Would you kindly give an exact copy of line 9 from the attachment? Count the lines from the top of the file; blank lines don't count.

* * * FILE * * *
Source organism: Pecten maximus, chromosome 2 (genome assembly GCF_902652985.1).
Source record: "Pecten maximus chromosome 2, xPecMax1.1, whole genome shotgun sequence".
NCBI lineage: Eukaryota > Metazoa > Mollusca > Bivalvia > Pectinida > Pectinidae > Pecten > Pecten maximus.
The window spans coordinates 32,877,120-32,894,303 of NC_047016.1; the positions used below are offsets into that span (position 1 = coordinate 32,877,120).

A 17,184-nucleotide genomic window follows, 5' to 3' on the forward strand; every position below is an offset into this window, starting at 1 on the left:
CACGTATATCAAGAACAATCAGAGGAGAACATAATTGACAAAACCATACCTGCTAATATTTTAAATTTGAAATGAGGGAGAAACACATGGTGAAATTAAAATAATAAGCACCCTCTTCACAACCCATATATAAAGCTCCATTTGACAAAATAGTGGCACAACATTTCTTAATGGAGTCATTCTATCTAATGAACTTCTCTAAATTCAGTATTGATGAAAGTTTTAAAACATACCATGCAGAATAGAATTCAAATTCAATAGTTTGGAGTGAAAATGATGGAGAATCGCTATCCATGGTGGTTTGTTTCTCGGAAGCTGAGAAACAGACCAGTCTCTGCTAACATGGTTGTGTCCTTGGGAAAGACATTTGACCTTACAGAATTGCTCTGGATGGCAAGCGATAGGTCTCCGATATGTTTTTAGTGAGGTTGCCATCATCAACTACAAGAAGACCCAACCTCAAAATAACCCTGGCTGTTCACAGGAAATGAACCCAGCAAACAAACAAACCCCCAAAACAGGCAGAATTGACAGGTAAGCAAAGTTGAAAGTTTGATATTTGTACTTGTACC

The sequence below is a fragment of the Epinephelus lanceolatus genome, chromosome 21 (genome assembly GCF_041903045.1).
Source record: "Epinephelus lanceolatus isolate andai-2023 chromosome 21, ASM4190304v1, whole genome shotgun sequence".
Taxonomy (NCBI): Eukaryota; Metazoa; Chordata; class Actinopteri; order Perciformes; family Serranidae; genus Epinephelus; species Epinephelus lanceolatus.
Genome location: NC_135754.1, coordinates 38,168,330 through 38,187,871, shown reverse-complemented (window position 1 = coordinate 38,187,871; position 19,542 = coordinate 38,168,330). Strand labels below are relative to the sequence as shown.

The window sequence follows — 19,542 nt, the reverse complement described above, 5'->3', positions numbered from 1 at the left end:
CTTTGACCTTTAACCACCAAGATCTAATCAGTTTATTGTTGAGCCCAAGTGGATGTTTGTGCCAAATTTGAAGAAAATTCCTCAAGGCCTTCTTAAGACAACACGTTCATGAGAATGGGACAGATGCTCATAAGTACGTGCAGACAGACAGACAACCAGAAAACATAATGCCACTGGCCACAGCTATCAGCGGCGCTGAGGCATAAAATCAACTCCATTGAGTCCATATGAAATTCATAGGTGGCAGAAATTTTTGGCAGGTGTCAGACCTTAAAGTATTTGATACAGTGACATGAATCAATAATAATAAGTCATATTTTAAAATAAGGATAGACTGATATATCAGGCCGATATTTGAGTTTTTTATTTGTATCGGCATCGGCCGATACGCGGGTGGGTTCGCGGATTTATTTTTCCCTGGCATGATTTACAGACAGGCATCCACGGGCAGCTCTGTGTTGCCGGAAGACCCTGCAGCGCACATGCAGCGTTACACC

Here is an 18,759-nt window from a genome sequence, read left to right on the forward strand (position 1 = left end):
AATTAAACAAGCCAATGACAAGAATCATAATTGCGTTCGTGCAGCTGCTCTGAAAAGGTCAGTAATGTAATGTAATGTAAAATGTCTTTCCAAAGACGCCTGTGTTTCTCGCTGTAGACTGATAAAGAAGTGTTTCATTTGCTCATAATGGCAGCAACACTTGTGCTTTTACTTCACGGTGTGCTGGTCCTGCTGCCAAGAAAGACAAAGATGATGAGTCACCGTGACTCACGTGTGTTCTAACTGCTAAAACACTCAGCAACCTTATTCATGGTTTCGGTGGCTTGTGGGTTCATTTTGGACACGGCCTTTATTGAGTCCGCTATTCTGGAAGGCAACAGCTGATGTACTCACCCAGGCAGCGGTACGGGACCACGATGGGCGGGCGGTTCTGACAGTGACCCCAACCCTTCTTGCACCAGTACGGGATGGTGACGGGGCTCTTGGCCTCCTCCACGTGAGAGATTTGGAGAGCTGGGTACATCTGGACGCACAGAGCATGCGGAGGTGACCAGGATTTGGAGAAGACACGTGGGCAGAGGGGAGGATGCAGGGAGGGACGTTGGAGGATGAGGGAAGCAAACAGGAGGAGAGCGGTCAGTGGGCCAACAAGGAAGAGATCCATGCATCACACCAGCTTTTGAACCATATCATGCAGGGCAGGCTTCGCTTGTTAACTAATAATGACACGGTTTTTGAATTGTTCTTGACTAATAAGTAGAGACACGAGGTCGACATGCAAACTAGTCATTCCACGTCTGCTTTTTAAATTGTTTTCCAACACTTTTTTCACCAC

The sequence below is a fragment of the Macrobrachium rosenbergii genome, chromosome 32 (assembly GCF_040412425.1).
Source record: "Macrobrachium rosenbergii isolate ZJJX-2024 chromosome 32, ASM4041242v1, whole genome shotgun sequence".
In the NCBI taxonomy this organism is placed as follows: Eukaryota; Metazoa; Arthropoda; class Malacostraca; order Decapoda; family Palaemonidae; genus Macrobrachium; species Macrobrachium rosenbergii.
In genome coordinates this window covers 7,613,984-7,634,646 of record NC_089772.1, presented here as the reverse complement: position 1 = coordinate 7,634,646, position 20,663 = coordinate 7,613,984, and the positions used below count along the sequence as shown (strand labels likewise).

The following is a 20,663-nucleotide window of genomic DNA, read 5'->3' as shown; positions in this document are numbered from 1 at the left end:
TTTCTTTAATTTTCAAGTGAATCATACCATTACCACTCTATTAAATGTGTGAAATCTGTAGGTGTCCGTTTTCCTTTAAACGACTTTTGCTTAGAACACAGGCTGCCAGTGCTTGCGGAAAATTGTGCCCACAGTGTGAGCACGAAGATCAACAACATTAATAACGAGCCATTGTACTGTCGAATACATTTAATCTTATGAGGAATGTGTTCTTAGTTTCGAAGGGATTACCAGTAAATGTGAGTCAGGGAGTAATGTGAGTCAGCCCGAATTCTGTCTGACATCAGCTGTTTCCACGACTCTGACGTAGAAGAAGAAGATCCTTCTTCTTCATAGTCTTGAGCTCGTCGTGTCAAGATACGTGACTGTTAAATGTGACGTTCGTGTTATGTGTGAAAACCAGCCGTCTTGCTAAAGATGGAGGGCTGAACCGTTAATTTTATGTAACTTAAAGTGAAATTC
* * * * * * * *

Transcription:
Taxonomy (NCBI): Eukaryota; Metazoa; Chordata; class Actinopteri; order Perciformes; family Serranidae; genus Epinephelus; species Epinephelus lanceolatus.